A deed is a written document that transfers real estate from one owner to another. In the past, people have attached great importance to the actual piece of paper. Now, it is rarely important that the actual deed be retained by the owner. It is important that the deed be recorded with the county recorder. Recording creates a presumption of ownership.
Creditors also record their liens, such as mortgages, as do the holders of other interests, such as easements and long-term leases. Recording puts the public on notice of claimed interests and protects the interests of those who record. For example, a bank can search the title to property and determine whether a loan applicant actually owns the property he or she claims and whether other debts are recorded.
Components of Deeds
Your state may have unique requirements for deeds. In most states, however, a deed must:
Identify the grantor (seller) and grantee (buyer) by name and address.
Contain words of conveyance and identify the type of ownership being conveyed and any restrictions (explained below). Restrictions may be described on the deed itself or in a separate document, attached as an exhibit or identified in the deed, e.g., “subject to the Declaration of Condominium ownership recorded July 10, 2010….”
Contain a legal description or property index number in addition to the property address.
Be signed by the grantor and, in many states, notarized.
Be delivered to and accepted by the grantee while the grantor is alive, although a few states now recognize transfer-on-death deeds.
An interest in realty, called an estate, can take many forms. The most common ownership interest is fee simple, by which all possible ownership rights are conveyed. Fee simple can be absolute, or it can be terminable. A life estate is an example of a terminable estate, in which ownership during the grantee’s life ends upon that person’s death so that any attempt to transfer the property in a will is pointless. While terminable or conditional estates are now rare, it used to be common for deeds to include a condition or a reversionary interest. For example, a deed might state “unless such property is ever used as a tavern, in which case the property shall revert…” For anything other than “fee simple absolute,” consult an attorney.
In a condominium development, the grantee obtains a fee interest in an individual unit and an undivided interest in the underlying land and common elements, such as the lobby. Other types of ownership that should be noted on the deed include:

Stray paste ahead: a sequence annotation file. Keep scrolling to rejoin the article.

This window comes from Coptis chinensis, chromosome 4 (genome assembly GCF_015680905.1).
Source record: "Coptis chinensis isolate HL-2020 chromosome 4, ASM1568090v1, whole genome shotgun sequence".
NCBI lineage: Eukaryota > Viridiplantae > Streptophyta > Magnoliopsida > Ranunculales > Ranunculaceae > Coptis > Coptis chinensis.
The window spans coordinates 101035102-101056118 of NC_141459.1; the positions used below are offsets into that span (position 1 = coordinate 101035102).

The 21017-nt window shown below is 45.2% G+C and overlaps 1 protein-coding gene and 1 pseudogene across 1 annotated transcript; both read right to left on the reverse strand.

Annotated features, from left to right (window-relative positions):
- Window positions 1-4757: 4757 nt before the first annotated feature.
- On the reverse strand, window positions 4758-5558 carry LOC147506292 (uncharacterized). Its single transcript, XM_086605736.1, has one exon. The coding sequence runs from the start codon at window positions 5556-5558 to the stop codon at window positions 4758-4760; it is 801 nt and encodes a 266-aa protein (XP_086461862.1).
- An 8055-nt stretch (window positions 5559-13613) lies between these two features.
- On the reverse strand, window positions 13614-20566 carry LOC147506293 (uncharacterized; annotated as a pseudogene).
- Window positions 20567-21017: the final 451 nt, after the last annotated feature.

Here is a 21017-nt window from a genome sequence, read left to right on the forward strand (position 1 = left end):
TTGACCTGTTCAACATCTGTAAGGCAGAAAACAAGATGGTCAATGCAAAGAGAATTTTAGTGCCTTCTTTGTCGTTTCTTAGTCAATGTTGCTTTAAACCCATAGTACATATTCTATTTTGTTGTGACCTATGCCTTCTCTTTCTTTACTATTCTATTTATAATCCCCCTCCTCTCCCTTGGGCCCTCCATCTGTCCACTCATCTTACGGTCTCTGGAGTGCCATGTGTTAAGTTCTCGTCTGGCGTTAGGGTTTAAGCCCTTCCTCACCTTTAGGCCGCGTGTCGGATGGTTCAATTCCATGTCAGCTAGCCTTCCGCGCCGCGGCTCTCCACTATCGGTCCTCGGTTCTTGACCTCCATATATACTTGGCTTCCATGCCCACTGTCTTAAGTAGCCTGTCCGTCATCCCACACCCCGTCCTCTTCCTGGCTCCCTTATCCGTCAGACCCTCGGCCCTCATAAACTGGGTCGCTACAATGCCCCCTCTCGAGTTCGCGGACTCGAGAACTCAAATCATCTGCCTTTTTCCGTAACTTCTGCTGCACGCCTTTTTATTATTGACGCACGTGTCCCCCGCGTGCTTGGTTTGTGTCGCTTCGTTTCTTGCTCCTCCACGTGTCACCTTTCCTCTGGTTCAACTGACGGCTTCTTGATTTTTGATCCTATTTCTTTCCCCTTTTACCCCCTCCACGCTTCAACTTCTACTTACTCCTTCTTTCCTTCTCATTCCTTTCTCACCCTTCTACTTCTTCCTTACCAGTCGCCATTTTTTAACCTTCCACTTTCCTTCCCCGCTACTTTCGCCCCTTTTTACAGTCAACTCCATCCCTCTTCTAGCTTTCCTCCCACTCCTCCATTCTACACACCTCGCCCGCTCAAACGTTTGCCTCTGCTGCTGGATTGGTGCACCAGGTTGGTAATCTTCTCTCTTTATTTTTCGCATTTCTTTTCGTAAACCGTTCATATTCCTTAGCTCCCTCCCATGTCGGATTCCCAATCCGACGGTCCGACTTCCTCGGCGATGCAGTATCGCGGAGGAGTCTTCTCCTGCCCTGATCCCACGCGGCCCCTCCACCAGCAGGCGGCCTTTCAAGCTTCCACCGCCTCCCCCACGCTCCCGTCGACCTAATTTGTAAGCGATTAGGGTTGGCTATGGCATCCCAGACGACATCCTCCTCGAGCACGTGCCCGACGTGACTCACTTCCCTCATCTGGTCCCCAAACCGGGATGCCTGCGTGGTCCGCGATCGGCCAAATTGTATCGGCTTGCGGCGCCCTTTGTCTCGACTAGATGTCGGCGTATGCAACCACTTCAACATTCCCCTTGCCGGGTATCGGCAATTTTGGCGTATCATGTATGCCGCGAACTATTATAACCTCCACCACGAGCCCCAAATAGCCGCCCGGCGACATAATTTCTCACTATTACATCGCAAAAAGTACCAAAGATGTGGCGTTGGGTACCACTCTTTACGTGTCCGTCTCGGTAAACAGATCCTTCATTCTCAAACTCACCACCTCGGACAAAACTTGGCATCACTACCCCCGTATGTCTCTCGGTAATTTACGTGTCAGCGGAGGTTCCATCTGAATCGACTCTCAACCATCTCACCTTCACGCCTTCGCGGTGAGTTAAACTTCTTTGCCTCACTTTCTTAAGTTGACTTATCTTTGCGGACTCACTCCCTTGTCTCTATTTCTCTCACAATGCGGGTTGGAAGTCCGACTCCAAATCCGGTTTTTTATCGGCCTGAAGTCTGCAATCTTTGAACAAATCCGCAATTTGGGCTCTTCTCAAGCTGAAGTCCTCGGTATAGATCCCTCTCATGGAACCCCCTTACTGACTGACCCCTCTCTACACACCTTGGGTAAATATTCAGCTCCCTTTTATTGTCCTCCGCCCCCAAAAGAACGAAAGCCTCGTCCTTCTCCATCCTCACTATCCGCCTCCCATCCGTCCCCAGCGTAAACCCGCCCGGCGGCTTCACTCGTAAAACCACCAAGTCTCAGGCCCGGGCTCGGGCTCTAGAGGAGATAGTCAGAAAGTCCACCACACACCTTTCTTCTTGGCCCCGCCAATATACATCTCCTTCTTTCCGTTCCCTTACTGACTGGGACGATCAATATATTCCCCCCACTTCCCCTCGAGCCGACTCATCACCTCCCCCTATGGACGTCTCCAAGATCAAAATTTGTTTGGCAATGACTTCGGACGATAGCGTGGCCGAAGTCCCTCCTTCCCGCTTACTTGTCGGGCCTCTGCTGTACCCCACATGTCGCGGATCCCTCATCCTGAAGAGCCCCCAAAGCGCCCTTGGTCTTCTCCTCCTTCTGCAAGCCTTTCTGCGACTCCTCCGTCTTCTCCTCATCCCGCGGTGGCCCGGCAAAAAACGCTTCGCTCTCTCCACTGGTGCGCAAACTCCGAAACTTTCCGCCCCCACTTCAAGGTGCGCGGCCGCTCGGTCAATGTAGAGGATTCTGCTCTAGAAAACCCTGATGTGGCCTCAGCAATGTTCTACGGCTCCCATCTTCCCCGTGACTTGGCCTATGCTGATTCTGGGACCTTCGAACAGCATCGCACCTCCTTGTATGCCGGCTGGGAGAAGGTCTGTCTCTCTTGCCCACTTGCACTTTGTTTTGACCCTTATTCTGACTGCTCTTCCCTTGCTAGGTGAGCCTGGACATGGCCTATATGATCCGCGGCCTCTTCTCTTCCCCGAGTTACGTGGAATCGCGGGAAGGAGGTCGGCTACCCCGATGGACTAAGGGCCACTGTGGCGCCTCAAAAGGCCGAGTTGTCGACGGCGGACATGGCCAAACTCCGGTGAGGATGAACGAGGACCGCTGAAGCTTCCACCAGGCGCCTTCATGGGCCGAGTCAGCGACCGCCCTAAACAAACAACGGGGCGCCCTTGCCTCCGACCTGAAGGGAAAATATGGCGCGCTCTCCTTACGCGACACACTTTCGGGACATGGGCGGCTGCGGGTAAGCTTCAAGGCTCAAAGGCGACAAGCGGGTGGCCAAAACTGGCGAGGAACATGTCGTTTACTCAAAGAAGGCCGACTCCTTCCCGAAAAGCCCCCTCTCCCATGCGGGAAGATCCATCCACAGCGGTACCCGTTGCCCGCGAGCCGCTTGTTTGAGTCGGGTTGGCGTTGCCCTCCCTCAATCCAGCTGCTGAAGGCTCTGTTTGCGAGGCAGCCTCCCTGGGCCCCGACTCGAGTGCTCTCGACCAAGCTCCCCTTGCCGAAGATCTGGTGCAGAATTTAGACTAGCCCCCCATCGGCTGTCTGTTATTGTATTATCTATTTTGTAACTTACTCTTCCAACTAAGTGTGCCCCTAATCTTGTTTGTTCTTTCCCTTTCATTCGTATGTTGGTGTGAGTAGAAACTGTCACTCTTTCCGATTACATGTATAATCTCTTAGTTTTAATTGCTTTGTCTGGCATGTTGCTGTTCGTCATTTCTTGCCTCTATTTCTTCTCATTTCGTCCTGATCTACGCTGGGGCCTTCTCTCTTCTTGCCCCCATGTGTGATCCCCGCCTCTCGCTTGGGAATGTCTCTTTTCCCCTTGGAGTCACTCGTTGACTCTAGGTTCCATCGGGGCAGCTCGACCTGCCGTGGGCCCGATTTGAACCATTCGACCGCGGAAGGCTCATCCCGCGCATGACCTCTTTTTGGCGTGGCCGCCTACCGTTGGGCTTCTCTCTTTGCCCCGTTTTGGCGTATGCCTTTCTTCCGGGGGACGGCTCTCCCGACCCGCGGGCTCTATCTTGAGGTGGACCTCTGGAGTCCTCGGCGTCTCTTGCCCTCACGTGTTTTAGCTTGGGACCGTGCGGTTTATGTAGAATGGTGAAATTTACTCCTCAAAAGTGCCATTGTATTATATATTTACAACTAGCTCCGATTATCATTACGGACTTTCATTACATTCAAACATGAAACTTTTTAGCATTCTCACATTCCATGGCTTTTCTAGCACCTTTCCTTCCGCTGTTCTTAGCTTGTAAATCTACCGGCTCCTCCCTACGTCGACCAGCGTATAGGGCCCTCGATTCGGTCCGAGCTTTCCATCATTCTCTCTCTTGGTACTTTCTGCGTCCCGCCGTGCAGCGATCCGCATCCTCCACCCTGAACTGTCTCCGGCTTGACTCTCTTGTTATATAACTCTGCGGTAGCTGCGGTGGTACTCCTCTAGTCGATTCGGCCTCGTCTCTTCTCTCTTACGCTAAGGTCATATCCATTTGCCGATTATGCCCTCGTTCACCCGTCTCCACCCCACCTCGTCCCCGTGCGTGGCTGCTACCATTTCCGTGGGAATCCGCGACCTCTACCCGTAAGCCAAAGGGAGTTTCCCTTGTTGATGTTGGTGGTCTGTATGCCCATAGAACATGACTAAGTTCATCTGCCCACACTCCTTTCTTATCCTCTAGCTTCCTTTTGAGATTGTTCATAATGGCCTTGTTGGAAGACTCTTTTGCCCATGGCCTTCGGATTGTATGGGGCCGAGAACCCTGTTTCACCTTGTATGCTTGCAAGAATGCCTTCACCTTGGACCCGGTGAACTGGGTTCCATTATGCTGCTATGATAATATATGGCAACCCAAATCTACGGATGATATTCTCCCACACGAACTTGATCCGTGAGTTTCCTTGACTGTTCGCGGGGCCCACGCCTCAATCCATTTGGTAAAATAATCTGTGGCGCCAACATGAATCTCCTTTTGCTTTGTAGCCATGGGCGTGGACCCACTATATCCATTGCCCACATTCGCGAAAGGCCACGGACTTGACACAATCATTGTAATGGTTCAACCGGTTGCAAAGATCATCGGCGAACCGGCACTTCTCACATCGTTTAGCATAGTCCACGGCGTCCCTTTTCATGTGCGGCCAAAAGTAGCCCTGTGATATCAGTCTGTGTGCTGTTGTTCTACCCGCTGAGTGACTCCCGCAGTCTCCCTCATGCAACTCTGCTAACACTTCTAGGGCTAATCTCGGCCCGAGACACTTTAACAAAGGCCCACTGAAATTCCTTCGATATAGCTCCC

Joint tenancy, in which each owner has an undivided interest in the property. Joint tenancy includes the right of survivorship. If an owner dies, the other owner(s) automatically own the deceased owner’s share.
Tenancy in common, in which ownership can be unequal and can be transferred or willed to a person other than the co-owner.
Tenancy by the entirety, which is like joint tenancy but only available to married couples. Neither owner may transfer his or her interest without the consent of the other owner.
Ownership in trust, in which the named grantee is a trustee. This is an individual or entity that will hold title for the benefit of another, known as the beneficial owner, who may be unable or unwilling to manage the property, may wish to conceal ownership, or may wish to protect other interests.
Most deeds specifically state that ownership is subject to real estate taxes, zoning restrictions, and recording documents and easements. The grantee is assumed to be “on notice” of those limitations, regardless of whether they are described in the deed. Pay particular attention to conditions, covenants and restrictions (CCRs), imposed by the property's former owners, the developer or builder, the neighborhood, or the homeowner association to preserve property values. CCRs may dictate the size of structures, materials that may be used, outbuildings, landscaping, and even the paint colors for a house's exterior. CCRs can include rules about pets, impose fees for road maintenance or amenities, restrict rentals, and prohibit the use of your home to operate a business.
Types of Deeds
Most residential purchasers should receive a warranty deed. Warranty deeds include a guarantee that the seller is willing to defend the title against any undisclosed third-party claim. In some situations, the grantor may be unwilling or unable to make that warranty and may use a grant deed (also called a special warranty deed) in which the grantor only guarantees that the property has not been sold to anyone else and is not under any liens or restrictions that have not already been disclosed or recorded. Quitclaim deeds make no promises but just transfer any rights the grantor may have. They are most often used in divorces.
There are several types of special purpose deeds that vary from state to state. Consult an attorney to determine what rights these deeds convey. Tax deeds are used by the government to transfer property has been seized due to non-payment of taxes. A deed-in-lieu of foreclosure may be used by an owner who is in danger of losing his or her home for failure to make mortgage payments and wants to avoid foreclosure. When property is held in trust or is part of an estate, a trustee’s deed or executor’s deed may be used.
You can find your local recorder’s website by searching [county name recorder deeds]. To find the statutory requirements for a deed, go to your state’s statutes and search for “deed.”